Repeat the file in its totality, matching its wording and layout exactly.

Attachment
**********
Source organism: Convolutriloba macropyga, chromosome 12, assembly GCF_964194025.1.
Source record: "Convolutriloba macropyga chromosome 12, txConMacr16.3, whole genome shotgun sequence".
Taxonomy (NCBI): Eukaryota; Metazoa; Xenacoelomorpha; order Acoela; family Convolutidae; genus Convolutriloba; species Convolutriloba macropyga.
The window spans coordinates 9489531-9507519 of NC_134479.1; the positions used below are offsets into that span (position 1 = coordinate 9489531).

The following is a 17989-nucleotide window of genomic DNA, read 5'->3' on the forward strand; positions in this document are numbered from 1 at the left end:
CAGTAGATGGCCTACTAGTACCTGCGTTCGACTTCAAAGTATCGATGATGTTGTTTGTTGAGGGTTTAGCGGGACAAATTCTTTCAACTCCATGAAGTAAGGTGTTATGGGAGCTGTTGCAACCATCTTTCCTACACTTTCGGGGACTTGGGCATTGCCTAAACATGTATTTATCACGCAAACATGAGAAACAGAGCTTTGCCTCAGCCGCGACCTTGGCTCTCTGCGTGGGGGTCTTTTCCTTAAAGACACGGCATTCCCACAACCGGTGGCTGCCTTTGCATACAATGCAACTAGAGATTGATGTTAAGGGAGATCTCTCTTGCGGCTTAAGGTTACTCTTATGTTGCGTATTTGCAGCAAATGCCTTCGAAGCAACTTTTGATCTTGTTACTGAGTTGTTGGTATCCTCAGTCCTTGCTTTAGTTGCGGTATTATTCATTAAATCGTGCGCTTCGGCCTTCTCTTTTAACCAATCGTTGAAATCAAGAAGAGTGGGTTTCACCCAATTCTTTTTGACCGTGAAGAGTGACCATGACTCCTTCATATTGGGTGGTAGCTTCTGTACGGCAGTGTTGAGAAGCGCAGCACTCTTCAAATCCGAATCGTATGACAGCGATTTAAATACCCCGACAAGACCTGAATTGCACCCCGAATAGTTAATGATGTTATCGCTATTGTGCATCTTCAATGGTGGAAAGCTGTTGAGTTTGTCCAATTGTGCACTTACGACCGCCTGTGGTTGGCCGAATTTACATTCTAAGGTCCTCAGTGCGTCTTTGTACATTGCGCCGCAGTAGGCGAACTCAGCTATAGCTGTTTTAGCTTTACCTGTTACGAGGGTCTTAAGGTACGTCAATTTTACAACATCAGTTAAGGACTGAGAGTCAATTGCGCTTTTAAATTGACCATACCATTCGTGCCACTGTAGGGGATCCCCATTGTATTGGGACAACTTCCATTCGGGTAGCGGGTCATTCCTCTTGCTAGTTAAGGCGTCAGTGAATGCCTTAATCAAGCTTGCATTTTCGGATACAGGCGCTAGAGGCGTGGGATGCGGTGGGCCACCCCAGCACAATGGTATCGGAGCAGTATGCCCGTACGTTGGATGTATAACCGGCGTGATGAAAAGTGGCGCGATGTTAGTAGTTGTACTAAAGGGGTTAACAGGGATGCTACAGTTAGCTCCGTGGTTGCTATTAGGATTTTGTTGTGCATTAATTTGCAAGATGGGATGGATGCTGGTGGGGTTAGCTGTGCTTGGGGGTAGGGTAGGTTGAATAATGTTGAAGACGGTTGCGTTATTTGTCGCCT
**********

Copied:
Source organism: Convolutriloba macropyga, chromosome 12, assembly GCF_964194025.1.
Source record: "Convolutriloba macropyga chromosome 12, txConMacr16.3, whole genome shotgun sequence".
Taxonomy (NCBI): Eukaryota; Metazoa; Xenacoelomorpha; order Acoela; family Convolutidae; genus Convolutriloba; species Convolutriloba macropyga.
The window spans coordinates 9489531-9507519 of NC_134479.1; the positions used below are offsets into that span (position 1 = coordinate 9489531).

The following is a 17989-nucleotide window of genomic DNA, read 5'->3' on the forward strand; positions in this document are numbered from 1 at the left end:
CAGTAGATGGCCTACTAGTACCTGCGTTCGACTTCAAAGTATCGATGATGTTGTTTGTTGAGGGTTTAGCGGGACAAATTCTTTCAACTCCATGAAGTAAGGTGTTATGGGAGCTGTTGCAACCATCTTTCCTACACTTTCGGGGACTTGGGCATTGCCTAAACATGTATTTATCACGCAAACATGAGAAACAGAGCTTTGCCTCAGCCGCGACCTTGGCTCTCTGCGTGGGGGTCTTTTCCTTAAAGACACGGCATTCCCACAACCGGTGGCTGCCTTTGCATACAATGCAACTAGAGATTGATGTTAAGGGAGATCTCTCTTGCGGCTTAAGGTTACTCTTATGTTGCGTATTTGCAGCAAATGCCTTCGAAGCAACTTTTGATCTTGTTACTGAGTTGTTGGTATCCTCAGTCCTTGCTTTAGTTGCGGTATTATTCATTAAATCGTGCGCTTCGGCCTTCTCTTTTAACCAATCGTTGAAATCAAGAAGAGTGGGTTTCACCCAATTCTTTTTGACCGTGAAGAGTGACCATGACTCCTTCATATTGGGTGGTAGCTTCTGTACGGCAGTGTTGAGAAGCGCAGCACTCTTCAAATCCGAATCGTATGACAGCGATTTAAATACCCCGACAAGACCTGAATTGCACCCCGAATAGTTAATGATGTTATCGCTATTGTGCATCTTCAATGGTGGAAAGCTGTTGAGTTTGTCCAATTGTGCACTTACGACCGCCTGTGGTTGGCCGAATTTACATTCTAAGGTCCTCAGTGCGTCTTTGTACATTGCGCCGCAGTAGGCGAACTCAGCTATAGCTGTTTTAGCTTTACCTGTTACGAGGGTCTTAAGGTACGTCAATTTTACAACATCAGTTAAGGACTGAGAGTCAATTGCGCTTTTAAATTGACCATACCATTCGTGCCACTGTAGGGGATCCCCATTGTATTGGGACAACTTCCATTCGGGTAGCGGGTCATTCCTCTTGCTAGTTAAGGCGTCAGTGAATGCCTTAATCAAGCTTGCATTTTCGGATACAGGCGCTAGAGGCGTGGGATGCGGTGGGCCACCCCAGCACAATGGTATCGGAGCAGTATGCCCGTACGTTGGATGTATAACCGGCGTGATGAAAAGTGGCGCGATGTTAGTAGTTGTACTAAAGGGGTTAACAGGGATGCTACAGTTAGCTCCGTGGTTGCTATTAGGATTTTGTTGTGCATTAATTTGCAAGATGGGATGGATGCTGGTGGGGTTAGCTGTGCTTGGGGGTAGGGTAGGTTGAATAATGTTGAAGACGGTTGCGTTATTTGTCGCCT